Why Gigi Reyes is dubbed ‘24th senator’
Dubbed by the gossips in the Senate as the “24th senator,” Jessica Lucila “Gigi” Gonzales-Reyes signs checks in the millions on behalf of Senate President Juan Ponce Enrile and issues memos to Senate functionaries involving the funds of the chamber.
Enrile’s chief of staff also is allowed in the exclusive Senate lounge to hobnob with the senators. She also attends Senate caucuses where she “can speak her mind and join the discussion,” Sen. Alan Peter Cayetano said in his privilege speech Wednesday.
Reyes’ brother, Patrick, also works in the office of the Senate President. Cayetano said to get to Enrile, you have to go through Gigi or Patrick.
So, who’s this Gigi Reyes, and why was she the star of Cayetano’s privilege speech?
The Chicago Tribune reported 15 years ago that Enrile’s wife Cristina walked out on him in January 1998 after charging adultery. The Tribune also reported that the “other woman “ was Gigi Gonzales-Reyes, Enrile’s chief of staff, about 30 years his junior.
Enrile and Reyes, the Philippine Daily Inquirer has learned, met shortly after Reyes graduated from the University of the Philippines College of Law in 1988 and joined the law firm of Pecabar (Ponce Enrile, Cayetano, Reyes and Manalastas).
“As chief of staff, we respect Ma’am Gigi. We allow her inside the lounge even if it’s off-limits to members of our staff because she’s helping the Senate President,” Cayetano told reporters a day after the usually reticent Reyes went on radio station dzMM to call Cayetano and a few other senators “hypocrites.”
Who’s running Senate?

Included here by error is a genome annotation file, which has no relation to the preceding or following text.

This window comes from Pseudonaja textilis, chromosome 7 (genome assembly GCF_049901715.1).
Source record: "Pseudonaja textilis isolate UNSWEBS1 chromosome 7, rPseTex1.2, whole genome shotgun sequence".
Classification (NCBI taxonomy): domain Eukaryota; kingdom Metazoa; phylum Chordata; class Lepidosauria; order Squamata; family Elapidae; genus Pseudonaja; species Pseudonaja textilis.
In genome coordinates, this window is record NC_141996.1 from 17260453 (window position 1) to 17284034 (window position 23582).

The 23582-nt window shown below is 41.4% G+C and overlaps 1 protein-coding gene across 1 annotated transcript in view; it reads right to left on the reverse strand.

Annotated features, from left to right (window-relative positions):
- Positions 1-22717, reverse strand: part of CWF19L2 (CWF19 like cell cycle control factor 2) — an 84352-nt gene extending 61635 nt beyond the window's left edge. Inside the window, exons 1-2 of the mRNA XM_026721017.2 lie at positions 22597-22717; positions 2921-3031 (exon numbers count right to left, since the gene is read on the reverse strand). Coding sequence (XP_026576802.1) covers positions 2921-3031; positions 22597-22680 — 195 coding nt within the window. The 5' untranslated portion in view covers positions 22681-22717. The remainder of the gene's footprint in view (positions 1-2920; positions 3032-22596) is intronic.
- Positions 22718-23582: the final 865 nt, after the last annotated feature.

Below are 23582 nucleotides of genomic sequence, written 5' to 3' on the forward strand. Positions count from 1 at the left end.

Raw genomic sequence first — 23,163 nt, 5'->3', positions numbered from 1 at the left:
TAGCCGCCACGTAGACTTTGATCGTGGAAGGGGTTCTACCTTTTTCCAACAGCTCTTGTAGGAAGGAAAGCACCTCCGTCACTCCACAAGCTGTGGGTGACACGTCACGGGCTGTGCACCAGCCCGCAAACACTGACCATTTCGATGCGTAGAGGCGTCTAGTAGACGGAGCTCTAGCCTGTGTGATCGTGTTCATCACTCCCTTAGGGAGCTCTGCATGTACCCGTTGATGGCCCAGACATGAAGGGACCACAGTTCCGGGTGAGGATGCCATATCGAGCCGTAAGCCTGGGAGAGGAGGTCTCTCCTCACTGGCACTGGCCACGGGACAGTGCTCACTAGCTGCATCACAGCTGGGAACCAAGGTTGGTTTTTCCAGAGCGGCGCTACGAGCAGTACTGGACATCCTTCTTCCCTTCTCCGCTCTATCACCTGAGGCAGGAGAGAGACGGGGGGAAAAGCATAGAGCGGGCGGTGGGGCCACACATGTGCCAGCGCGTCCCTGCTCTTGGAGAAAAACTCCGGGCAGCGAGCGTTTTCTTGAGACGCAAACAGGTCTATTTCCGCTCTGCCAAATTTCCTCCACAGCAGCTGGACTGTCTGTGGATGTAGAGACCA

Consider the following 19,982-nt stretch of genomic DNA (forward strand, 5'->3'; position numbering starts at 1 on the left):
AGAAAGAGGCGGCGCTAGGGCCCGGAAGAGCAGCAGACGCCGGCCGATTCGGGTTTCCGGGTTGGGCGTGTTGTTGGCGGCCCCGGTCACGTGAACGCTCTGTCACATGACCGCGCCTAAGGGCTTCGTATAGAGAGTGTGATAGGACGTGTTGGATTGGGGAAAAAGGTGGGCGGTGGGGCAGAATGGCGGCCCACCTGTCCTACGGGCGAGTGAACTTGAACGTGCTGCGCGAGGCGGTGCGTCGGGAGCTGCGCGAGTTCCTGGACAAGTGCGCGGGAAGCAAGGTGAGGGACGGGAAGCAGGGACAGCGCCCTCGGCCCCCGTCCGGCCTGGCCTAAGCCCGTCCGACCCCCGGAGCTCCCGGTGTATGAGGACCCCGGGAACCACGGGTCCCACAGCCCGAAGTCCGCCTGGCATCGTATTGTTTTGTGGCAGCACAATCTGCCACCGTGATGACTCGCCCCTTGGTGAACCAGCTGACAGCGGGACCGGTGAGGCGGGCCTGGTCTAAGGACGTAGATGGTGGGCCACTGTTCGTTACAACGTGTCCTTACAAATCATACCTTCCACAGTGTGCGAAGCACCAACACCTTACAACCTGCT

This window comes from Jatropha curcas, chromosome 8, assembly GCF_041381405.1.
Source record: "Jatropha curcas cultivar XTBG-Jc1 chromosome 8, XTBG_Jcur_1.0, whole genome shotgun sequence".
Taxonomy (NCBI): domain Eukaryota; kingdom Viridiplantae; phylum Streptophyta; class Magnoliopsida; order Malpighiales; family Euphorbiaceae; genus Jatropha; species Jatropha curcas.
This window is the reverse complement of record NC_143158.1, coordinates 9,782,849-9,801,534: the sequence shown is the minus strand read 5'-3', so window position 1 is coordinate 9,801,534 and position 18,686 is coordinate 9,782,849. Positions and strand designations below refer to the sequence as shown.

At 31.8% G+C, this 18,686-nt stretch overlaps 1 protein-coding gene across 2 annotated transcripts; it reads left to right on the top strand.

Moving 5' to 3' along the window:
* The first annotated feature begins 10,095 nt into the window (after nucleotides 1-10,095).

The Senate minority leader said that pronouncements of Enrile and Reyes differed on the removal of Senate secretariat employees detailed to his office and the P250,000 “cash gift” to senators.
“So who between the two of them is running the Senate?” Cayetano said.
Following the break in the emotionally-charged session, Enrile apologized for the “fracas that happened.” He also stood by Reyes saying that all her actions particularly her handwritten instructions on the MOOE were all done upon his instructions.
In defense of her man, Reyes who’s barely heard from, took to the airwaves. On Monday, she gave a rare radio interview. She said that Enrile would not have distributed cash gifts amounting to P250,000 each if the senators never asked for Christmas doles.
“It’s illegal? Why does he accept such gifts every year?” Reyes told radio station dzMM when confronted by anchor Karen Davila about Cayetano’s allegation that it was illegal to distribute cash gifts from the Senate’s savings.
Reyes said Enrile wasn’t into giving cash gifts but senators teased him about such doles as Congress was about to take a Christmas break. She said Cayetano was one of those who had
taken the lead in asking for such deals.
“This year, there were two senators, who we no longer named, who asked [for cash gifts]. The Senate President decided that all be given because there was enough savings from his office,” said Reyes, 50.
Cayetano denied Reyes’ claim.
“You’ve seen how we have not been in good terms because of the sin tax and because of the RH (reproductive health) bill. I told him [Enrile] it was nothing personal. It’s just that we have a difference in opinion. I said Merry Christmas. He put his arm around my shoulder and he said ‘okay,’” Cayetano told reporters on Tuesday.
Cayetano said Enrile’s camp was actually skirting the issue of having to justify the P250,000 per senator that the Senate President gave in December.
In his own radio interview on Monday evening, Cayetano said Reyes made asking for a committee assignment look bad.
Cayetano said a senator without a committee chairmanship would not have anything to do. He maintained that savings should be returned to the national treasury. He added that the P250,000 he received had been “impounded” following its receipt in December by his office.
The Reyes interview hit Cayetano hard that in his privilege speech he sort of formally introduced Gigi Reyes to the country at large as the powerhouse that she is. With a report from Norman Bordadora
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